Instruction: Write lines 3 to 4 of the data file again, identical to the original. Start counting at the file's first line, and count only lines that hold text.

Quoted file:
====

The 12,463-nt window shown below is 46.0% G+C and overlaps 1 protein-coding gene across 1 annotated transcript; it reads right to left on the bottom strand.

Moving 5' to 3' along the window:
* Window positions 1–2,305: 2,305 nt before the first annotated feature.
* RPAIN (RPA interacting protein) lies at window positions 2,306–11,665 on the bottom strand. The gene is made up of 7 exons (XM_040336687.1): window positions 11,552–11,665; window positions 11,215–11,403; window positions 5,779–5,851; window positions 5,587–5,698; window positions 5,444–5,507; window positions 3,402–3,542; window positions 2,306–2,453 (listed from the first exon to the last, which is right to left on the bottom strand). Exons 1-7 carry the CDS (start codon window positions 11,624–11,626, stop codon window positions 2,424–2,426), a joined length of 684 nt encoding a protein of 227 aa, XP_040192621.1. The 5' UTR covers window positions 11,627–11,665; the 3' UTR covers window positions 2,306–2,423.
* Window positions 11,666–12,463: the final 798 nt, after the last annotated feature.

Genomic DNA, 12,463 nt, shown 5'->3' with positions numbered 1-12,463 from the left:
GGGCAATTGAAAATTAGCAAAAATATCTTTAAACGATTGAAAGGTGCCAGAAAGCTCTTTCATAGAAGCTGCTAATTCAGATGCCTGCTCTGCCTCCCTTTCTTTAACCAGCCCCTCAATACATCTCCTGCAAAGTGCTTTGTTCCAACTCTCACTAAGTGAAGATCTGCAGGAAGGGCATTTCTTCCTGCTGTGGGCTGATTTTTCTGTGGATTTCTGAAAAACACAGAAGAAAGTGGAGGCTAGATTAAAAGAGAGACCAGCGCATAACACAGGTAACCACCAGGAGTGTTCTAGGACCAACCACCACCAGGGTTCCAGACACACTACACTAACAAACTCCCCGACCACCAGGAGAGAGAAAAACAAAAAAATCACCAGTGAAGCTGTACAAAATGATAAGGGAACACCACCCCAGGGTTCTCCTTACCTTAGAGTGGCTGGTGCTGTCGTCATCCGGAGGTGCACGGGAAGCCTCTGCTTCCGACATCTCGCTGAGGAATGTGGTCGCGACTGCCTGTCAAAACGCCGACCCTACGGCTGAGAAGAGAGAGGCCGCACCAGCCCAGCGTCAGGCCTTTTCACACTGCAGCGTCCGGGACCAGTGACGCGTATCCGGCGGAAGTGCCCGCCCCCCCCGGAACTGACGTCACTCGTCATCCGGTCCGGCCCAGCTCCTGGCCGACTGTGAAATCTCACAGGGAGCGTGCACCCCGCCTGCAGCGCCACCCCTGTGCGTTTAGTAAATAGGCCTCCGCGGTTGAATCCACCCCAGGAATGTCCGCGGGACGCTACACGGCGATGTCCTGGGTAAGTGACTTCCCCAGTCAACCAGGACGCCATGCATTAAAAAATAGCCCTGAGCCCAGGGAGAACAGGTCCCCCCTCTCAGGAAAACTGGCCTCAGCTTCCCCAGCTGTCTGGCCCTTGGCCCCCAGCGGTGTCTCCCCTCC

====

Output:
* Window positions 1–2,305: 2,305 nt before the first annotated feature.
* RPAIN (RPA interacting protein) lies at window positions 2,306–11,665 on the bottom strand. The gene is made up of 7 exons (XM_040336687.1): window positions 11,552–11,665; window positions 11,215–11,403; window positions 5,779–5,851; window positions 5,587–5,698; window positions 5,444–5,507; window positions 3,402–3,542; window positions 2,306–2,453 (listed from the first exon to the last, which is right to left on the bottom strand). Exons 1-7 carry the CDS (start codon window positions 11,624–11,626, stop codon window positions 2,424–2,426), a joined length of 684 nt encoding a protein of 227 aa, XP_040192621.1. The 5' UTR covers window positions 11,627–11,665; the 3' UTR covers window positions 2,306–2,423.